Alternately, path integration based on self-motion can be obtained by coding velocity by a shift in the frequency of different oscillators and then computing the interference between oscillators to obtain a peak of activity at the current location (Burgess et al. 2007; Burgess 2008; Bush and Burgess 2014; Giocomo et al. 2011; Hasselmo 2008, 2014). These mechanisms link very effectively to data on the firing of grid cells relative to theta rhythm oscillations in the entorhinal cortex (Hafting et al. 2008) and the fact that reductions in theta rhythm oscillations associated with inactivation of the medial septum are associated with loss of the spatial coding by grid cells (Brandon et al. 2011; Koenig et al. 2011), whereas the coding of head direction in entorhinal cortex (Brandon et al. 2011) and place cell firing in hippocampus is spared (Brandon et al. 2014).

The role of oscillatory dynamics in coding of grid cells is supported by evidence that the intrinsic rhythmicity of entorhinal neurons differs with spatial scale (Jeewajee et al. 2008) and shifts with running speed (Hinman et al. 2016; Jeewajee et al. 2008). The integration of self-motion would be sensitive to any noise in the system, but the influence of internal noise can be reduced by redundant coding in a population of neurons (Zilli and Hasselmo 2010) or combining interference with attractor dynamics (Bush and Burgess 2014; Hasselmo and Shay 2014). The influence of external noise can be reduced by resetting location based on the angle of sensory cues (Bush and Burgess 2014). Grid cells show more accurate coding near environmental boundaries than at a distance from boundaries (Hardcastle et al. 2015), consistent with an influence of sensory cues near boundaries. The role of sensory input angle in grid cell firing is further supported by evidence that grid cells lose spatial coding during inactivation of regions providing head direction input to medial entorhinal cortex (Winter et al. 2015a). Head direction cells may be more important for coding sensory feature angle than self-motion given that they do not code path direction in locomotion (Raudies et al. 2015), though they can code angular head motion (Clark and Taube 2011).

Yet another different proposed mechanism for grid cells involves the self-organization of input from place cells (Kropff and Treves 2008; Si et al. 2012). In this model, the spike-frequency accommodation of entorhinal neurons results in a time-varying response to input from place cells that causes spatially varying modification of excitatory inputs from hippocampus to entorhinal cortex that self-organizes into the pattern of grid cell responses. This model would specifically depend on the mechanism of generation of place cell responses, which could depend on either self-motion or sensory feature angle. These and other models that generate grid cells based on place cell input (Dordek et al. 2016; Krupic et al. 2014) are supported by evidence from developmental studies showing that place cells appear earlier than grid cells (Wills et al. 2010, 2012), and evidence that place cell inactivation reduces grid cell firing (Bonnevie et al. 2013), whereas grid cell inactivation does not prevent place cell firing (Brandon et al. 2014), though changes in grid cell scale do influence place cell scale (Mallory et al. 2018).

Boundary cells.

One striking set of data concerning the mechanism of place cell firing shows that they depend on the position of the walls of the environment (O’Keefe and Burgess 1996), leading to the novel proposal that a specific class of neurons might code the position of an animal relative to boundaries (Burgess et al. 2000; Hartley et al. 2014; Savelli et al. 2008). This novel prediction was later supported by data showing the existence of boundary cells that respond at a specific distance and angle from boundaries (Lever et al. 2009; Savelli et al. 2008; Solstad et al. 2008). Alterations of visual boundaries also influence the location of grid cell firing fields. The spacing of grid cell firing fields is compressed or expanded by movements of the environment walls (Barry et al. 2007), and this change may be specific to grid cells with larger spacing while sparing smaller spacing (Stensola et al. 2012) though an earlier study showed compression of cells with small spacing (Barry et al. 2007). The response of grid cells to barrier movement has been modeled based on selective influences of the angle and optic flow of visual cues from different parts of the visual field (Raudies and Hasselmo 2015). This is related to models showing how egocentric visual input about boundaries could be transformed to code allocentric spatial location (Byrne et al. 2007).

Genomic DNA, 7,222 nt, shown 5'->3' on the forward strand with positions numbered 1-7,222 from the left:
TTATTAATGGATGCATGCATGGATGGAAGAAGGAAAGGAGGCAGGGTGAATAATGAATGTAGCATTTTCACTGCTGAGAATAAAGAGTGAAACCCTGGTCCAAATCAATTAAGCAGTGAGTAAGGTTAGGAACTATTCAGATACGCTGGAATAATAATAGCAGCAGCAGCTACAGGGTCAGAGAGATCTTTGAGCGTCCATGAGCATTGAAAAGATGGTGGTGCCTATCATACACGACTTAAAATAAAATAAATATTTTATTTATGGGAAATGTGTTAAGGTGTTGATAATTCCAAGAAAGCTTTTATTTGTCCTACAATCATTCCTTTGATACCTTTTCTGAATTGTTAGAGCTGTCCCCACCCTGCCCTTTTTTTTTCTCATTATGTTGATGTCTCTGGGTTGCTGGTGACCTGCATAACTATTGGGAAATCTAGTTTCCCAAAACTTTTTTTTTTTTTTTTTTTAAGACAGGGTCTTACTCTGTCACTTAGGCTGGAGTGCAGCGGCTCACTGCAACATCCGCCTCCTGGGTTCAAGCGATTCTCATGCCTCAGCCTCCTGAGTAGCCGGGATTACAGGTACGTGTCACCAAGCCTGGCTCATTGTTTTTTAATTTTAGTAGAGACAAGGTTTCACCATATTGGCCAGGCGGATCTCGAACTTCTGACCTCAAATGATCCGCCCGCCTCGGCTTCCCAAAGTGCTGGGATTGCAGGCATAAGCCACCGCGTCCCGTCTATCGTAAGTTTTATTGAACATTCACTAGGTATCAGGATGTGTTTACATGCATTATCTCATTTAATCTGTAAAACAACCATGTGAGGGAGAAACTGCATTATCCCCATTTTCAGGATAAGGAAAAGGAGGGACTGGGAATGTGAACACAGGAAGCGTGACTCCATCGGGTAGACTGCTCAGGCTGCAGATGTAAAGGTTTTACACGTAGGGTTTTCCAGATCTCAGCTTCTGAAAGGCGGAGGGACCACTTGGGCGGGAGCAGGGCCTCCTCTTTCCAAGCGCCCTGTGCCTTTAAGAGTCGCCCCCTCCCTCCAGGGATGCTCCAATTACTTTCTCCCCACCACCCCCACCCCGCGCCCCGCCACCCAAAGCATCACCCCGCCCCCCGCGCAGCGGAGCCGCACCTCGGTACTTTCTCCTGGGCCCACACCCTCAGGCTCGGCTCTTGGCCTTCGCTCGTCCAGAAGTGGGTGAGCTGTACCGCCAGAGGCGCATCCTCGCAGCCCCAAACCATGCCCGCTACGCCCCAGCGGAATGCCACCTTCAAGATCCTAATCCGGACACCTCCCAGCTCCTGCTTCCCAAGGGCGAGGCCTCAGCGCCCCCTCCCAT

Speed cells.

The mechanisms for coding of the spatial representations described above are not yet fully understood, but there are neuronal responses that seem to correspond to wheel odometry, to visual odometry, and to location coding based on visual feature angle. For example, we described the importance of coding of speed and direction for using velocity to code location. As described in detail in mechanisms for coding of running speed below, running speed has been shown to be coded by a number of different functional classes of neurons in the entorhinal cortex (Fig. 3) (Hinman et al. 2016; Kropff et al. 2015; Wills et al. 2012) and hippocampus (McNaughton et al. 1983). This could clearly provide a component of a velocity code. However, it is not clear how effectively the directional component of velocity is computed, as head direction cells code head direction rather than the movement direction required to integrate the velocity of an animal (Raudies et al. 2015).

Fig. 3.